Date of Award

2018

Document Type

Open Access Thesis

Department

Exercise Science

Sub-Department

The Norman J. Arnold School of Public Health

First Advisor

Troy M. Herter

Abstract

BACKGROUND. Stroke is a cerebrovascular event that causes permanent damage to brain regions and decreases in connectivity (disconnection) between brain regions. Most stroke survivors have permanent difficulties performing functional motor tasks, thus research into how damage and disconnection produce difficulties performing motor tasks can help guide post-stroke rehabilitation. Previous studies have examined the extent to which cortical damage produces motor impairments, but the extent to which disconnection produces motor impairments remains unclear. Furthermore, studies have focused on how motor impairments contribute to difficulties performing motor tasks, whereas the role of visuospatial impairments has received little attention. Neuroimaging techniques for quantifying stroke-induced damage and disconnection of brain networks are powerful tools for examining the neural mechanisms that underlie difficulties performing visuomotor tasks.

OBJECTIVE. The purpose of the proposed research study is to examine the extent to which cortical damage and disconnection independently contribute to deficits in visuomotor task performance.

HYPOTHESES. Three hypotheses will be tested. Hypothesis 1: Cortical damage and disconnection will be largely independent of each other. Hypothesis 2: Damage and disconnection involving two different (but partially overlapping) cortical networks will be associated with motor and visuospatial impairments. Hypothesis 3: Damage and disconnection of cortical motor and visuospatial networks will independently contribute to deficits in task performance.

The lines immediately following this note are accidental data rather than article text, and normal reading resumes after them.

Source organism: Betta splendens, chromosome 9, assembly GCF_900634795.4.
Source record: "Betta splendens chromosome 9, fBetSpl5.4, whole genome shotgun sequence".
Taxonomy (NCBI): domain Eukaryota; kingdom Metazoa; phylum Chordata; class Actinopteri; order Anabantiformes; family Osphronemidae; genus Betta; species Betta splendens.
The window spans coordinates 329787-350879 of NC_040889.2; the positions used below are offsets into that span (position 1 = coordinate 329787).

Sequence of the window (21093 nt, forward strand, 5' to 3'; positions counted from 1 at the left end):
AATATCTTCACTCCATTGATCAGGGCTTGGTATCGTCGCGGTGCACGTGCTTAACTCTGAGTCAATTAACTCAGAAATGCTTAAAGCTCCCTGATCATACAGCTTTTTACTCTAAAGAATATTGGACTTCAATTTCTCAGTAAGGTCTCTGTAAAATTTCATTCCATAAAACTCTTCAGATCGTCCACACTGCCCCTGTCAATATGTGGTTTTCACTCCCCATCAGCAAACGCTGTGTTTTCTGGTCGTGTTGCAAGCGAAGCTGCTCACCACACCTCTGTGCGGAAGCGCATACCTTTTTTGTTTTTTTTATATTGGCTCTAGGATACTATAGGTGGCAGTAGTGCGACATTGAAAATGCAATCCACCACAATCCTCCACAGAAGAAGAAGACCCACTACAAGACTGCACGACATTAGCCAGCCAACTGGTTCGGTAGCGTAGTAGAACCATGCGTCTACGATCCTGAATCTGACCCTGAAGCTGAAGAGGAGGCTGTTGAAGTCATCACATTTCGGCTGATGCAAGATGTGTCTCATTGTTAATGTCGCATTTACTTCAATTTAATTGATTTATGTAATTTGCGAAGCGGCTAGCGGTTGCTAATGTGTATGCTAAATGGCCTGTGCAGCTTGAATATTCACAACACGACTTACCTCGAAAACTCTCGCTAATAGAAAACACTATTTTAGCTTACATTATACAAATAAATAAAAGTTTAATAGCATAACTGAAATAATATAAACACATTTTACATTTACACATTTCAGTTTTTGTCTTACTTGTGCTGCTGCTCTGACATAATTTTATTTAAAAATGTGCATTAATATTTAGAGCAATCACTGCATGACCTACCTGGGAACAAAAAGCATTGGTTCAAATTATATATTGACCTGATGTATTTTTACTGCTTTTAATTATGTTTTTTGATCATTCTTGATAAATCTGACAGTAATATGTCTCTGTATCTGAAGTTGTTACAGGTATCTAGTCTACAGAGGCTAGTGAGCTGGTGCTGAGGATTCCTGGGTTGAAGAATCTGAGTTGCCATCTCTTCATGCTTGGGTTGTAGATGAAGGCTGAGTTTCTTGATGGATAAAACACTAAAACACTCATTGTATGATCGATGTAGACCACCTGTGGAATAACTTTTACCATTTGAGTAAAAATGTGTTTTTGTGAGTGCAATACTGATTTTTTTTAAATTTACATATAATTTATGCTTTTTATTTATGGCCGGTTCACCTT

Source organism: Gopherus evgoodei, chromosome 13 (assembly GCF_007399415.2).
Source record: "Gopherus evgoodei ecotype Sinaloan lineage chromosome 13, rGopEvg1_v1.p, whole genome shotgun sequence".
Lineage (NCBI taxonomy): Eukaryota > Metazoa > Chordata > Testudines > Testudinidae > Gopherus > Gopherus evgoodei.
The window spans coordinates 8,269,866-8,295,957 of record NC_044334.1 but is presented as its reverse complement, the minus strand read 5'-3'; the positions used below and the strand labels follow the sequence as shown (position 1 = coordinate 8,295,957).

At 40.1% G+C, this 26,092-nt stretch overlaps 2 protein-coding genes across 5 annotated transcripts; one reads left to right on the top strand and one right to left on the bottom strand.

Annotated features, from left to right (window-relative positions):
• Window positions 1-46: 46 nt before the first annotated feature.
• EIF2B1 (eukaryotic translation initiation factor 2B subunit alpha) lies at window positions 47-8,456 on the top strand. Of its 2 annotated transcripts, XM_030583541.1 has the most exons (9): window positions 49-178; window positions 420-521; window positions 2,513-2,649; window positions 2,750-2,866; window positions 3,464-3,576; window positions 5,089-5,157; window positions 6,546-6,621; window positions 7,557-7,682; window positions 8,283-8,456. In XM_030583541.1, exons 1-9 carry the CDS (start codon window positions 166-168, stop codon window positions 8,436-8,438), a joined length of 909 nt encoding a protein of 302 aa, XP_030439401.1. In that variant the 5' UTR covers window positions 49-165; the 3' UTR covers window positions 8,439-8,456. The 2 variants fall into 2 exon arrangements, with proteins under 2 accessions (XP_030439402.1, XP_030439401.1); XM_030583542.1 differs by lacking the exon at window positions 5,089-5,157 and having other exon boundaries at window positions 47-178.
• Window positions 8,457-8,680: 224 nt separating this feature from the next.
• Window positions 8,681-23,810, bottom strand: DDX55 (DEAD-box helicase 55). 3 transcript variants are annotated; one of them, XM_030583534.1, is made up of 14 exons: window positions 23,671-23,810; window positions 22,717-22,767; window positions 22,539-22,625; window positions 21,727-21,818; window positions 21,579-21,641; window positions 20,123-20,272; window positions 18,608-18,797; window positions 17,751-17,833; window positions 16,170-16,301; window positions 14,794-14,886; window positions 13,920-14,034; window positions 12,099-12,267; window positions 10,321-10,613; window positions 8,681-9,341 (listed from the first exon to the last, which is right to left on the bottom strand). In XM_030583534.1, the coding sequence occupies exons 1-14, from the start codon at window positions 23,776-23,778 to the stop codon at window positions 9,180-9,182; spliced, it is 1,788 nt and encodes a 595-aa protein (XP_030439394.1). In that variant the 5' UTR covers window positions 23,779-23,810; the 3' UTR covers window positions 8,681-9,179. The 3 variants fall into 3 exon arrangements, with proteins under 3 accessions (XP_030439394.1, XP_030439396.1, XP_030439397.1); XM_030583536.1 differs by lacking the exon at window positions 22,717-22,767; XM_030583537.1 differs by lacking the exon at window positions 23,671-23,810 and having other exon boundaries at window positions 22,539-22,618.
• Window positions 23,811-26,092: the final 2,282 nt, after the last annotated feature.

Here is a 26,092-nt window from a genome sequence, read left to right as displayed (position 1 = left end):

METHODS. The proposed study will examine 47 subjects with a single, unilateral stroke of the left middle cerebral artery at least six months before testing. Subjects will perform a bimanual, visuomotor task (Object Hit), which will be used to quantify Task Performance (Object Hits), Motor Impairment (Hand Speed Bias), and Visuospatial Impairment (Spatial Miss Bias). Magnetic resonance imaging (MRI) and diffusion tensor imaging (DTI) will be used to quantify Damage (Lesion Volume) and Disconnection (Connectivity Bias) of cortical visuomotor regions. These measures will be used to test the hypotheses of the proposed study.

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